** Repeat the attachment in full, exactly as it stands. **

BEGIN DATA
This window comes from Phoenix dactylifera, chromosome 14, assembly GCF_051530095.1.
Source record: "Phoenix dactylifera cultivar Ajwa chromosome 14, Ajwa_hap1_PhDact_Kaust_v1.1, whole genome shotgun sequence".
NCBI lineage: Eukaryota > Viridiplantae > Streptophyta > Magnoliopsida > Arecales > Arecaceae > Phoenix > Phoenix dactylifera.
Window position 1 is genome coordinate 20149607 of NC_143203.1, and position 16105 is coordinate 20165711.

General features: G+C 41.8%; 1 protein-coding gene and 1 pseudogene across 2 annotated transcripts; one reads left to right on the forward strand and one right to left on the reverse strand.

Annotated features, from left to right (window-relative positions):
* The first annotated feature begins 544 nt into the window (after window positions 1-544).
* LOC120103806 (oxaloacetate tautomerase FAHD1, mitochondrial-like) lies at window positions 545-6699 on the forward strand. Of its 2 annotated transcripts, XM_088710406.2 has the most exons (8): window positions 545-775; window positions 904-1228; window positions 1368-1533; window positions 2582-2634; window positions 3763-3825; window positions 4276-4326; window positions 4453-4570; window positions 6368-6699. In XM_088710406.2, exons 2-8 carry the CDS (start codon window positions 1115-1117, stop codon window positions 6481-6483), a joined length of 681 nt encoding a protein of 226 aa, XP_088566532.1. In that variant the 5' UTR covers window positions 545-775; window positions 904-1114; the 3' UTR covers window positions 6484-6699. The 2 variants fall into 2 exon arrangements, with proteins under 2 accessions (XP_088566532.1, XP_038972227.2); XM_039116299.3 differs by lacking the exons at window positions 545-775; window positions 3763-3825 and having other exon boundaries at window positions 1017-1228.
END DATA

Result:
This window comes from Phoenix dactylifera, chromosome 14, assembly GCF_051530095.1.
Source record: "Phoenix dactylifera cultivar Ajwa chromosome 14, Ajwa_hap1_PhDact_Kaust_v1.1, whole genome shotgun sequence".
NCBI lineage: Eukaryota > Viridiplantae > Streptophyta > Magnoliopsida > Arecales > Arecaceae > Phoenix > Phoenix dactylifera.
Window position 1 is genome coordinate 20149607 of NC_143203.1, and position 16105 is coordinate 20165711.

General features: G+C 41.8%; 1 protein-coding gene and 1 pseudogene across 2 annotated transcripts; one reads left to right on the forward strand and one right to left on the reverse strand.

Annotated features, from left to right (window-relative positions):
* The first annotated feature begins 544 nt into the window (after window positions 1-544).
* LOC120103806 (oxaloacetate tautomerase FAHD1, mitochondrial-like) lies at window positions 545-6699 on the forward strand. Of its 2 annotated transcripts, XM_088710406.2 has the most exons (8): window positions 545-775; window positions 904-1228; window positions 1368-1533; window positions 2582-2634; window positions 3763-3825; window positions 4276-4326; window positions 4453-4570; window positions 6368-6699. In XM_088710406.2, exons 2-8 carry the CDS (start codon window positions 1115-1117, stop codon window positions 6481-6483), a joined length of 681 nt encoding a protein of 226 aa, XP_088566532.1. In that variant the 5' UTR covers window positions 545-775; window positions 904-1114; the 3' UTR covers window positions 6484-6699. The 2 variants fall into 2 exon arrangements, with proteins under 2 accessions (XP_088566532.1, XP_038972227.2); XM_039116299.3 differs by lacking the exons at window positions 545-775; window positions 3763-3825 and having other exon boundaries at window positions 1017-1228.